Dianna Thomas Architect
Dianna Thomas Architect began 10 years ago, as part of a collaborative group studio in Sydney. A sea-change in 2002 brought us to live and work in MacMasters Beach on the Central Coast of NSW. Designs are contemporary and uncomplicated, stemming from the tradition of mid-twentieth century modernism, updated for an environmentally aware twenty-first century. Buildings that celebrate their setting and are a joy for our clients to inhabit. Our mission is to improve the quality of the built environment through a high standard of design that stands out due to its simplicity and striking use of colour.
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Central Coast NSW, 2008
A simple holiday house that celebrates its coastal bushland setting, and provides generous communal spaces for the owners and their frequent guests, built from sturdy materials that require minimal maintenance. The house is not large. A compact plan was decided upon, yet the house feels spacious and the rooms sizes are generous. The house is positioned beside a beautiful Blackbutt tree that has been shaped by the prevailing winds. The upper floor of the house sits beneath the canopy of this mature tree. The branches overhang the deck, within arms reach. The tree is visible from almost every room of the long thin house and forms a sculptural foreground to the ocean views beyond. The tree provides a microclimate for the house, mitigating the heat in summer. On the hottest summer days the main deck is at least 5 degrees cooler than the neighbours’ verandahs. Winter sun is at a lower angle, and penetrates beneath the canopy, deep into the interior of the house. As it adjoins the National Park the property is in a Bushfire Flame Zone. Bushfire protection measures are integrated into the fabric of the house. When open, the customised fire shutters also signal that the house is occupied. Bushwalkers in the park can see straight through the building to ocean beyond. With shutters closed, the house rests quietly in the landscape.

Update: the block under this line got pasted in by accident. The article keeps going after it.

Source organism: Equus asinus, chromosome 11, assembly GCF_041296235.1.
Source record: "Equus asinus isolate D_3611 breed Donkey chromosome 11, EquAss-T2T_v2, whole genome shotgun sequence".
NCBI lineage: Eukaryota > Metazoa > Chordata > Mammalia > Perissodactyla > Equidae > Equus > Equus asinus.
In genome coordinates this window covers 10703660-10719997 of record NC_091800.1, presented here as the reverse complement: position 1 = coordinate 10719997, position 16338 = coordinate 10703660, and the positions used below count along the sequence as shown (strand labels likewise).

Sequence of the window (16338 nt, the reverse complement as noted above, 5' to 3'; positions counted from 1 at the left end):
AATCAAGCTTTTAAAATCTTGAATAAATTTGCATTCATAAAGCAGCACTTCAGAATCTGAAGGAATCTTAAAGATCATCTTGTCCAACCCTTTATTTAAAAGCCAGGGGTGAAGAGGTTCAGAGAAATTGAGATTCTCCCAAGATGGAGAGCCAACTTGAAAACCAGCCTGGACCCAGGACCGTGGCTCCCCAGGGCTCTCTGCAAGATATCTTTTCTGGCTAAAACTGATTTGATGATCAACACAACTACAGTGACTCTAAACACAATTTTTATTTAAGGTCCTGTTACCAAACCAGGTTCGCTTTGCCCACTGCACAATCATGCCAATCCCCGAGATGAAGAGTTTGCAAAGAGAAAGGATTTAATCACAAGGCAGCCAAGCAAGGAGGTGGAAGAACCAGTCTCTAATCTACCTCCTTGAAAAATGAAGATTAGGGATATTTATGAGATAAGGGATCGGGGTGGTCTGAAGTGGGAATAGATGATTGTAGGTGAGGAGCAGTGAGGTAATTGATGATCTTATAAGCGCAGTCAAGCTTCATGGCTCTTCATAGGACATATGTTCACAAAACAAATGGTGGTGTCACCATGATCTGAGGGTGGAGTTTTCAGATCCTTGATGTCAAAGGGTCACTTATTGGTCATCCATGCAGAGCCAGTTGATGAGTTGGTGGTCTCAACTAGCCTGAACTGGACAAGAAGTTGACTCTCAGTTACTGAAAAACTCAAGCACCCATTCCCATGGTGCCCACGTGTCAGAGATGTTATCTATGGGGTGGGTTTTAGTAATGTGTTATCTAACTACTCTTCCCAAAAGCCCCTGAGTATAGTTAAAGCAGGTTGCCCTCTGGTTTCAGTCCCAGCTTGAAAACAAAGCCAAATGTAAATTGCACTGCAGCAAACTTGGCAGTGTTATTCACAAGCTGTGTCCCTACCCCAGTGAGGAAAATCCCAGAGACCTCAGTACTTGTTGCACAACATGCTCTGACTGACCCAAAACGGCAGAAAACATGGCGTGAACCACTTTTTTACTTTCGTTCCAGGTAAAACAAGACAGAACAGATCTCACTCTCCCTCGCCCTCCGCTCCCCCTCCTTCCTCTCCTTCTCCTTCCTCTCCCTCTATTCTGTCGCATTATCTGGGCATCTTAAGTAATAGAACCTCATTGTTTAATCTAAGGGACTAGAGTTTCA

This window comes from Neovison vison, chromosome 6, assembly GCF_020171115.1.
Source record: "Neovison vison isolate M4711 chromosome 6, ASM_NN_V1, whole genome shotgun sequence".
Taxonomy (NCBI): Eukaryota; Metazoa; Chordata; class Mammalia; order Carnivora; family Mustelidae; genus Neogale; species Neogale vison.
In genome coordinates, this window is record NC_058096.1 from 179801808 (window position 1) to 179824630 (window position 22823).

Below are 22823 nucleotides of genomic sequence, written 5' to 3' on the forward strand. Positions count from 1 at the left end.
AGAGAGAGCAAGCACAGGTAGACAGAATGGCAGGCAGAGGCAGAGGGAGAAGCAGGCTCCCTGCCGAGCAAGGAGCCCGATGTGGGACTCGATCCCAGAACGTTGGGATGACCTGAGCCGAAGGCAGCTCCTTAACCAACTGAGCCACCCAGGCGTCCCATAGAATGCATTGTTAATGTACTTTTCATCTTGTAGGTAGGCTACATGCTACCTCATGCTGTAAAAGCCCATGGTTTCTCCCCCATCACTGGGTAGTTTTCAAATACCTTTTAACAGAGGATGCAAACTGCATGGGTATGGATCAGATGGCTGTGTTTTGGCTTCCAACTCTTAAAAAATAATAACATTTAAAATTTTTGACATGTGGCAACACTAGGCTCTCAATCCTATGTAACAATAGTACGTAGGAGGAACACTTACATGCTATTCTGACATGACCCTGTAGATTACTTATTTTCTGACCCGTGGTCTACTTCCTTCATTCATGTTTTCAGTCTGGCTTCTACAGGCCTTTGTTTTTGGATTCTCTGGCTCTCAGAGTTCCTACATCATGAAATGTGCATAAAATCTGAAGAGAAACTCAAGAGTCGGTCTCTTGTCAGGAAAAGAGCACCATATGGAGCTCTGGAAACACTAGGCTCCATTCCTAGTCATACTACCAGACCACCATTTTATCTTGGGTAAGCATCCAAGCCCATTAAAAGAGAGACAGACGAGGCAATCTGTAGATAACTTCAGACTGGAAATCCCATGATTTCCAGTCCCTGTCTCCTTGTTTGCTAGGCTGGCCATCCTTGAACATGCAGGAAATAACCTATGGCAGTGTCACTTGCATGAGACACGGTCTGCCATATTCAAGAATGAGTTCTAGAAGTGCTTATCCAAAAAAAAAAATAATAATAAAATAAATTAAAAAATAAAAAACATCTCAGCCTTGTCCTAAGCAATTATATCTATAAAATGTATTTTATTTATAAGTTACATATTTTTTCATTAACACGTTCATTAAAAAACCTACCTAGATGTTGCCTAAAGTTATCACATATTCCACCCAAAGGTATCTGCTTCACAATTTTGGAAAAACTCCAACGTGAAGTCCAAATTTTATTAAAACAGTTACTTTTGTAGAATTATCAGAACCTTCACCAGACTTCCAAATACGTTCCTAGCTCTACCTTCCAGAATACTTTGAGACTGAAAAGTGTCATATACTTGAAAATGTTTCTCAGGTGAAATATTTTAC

Central Coast NSW, 2009
Responding to unique waterfront site and challenging brief for a home that provided universal access and required minimal maintenance – this house has generated much community interest. The owners work from home. Work spaces are separated from the living and sleeping parts of the house, in two distinct buildings, with different exterior materials and forms. They interconnect via a verandah that runs through the centre of the house, a transitional space between the interior and outside world.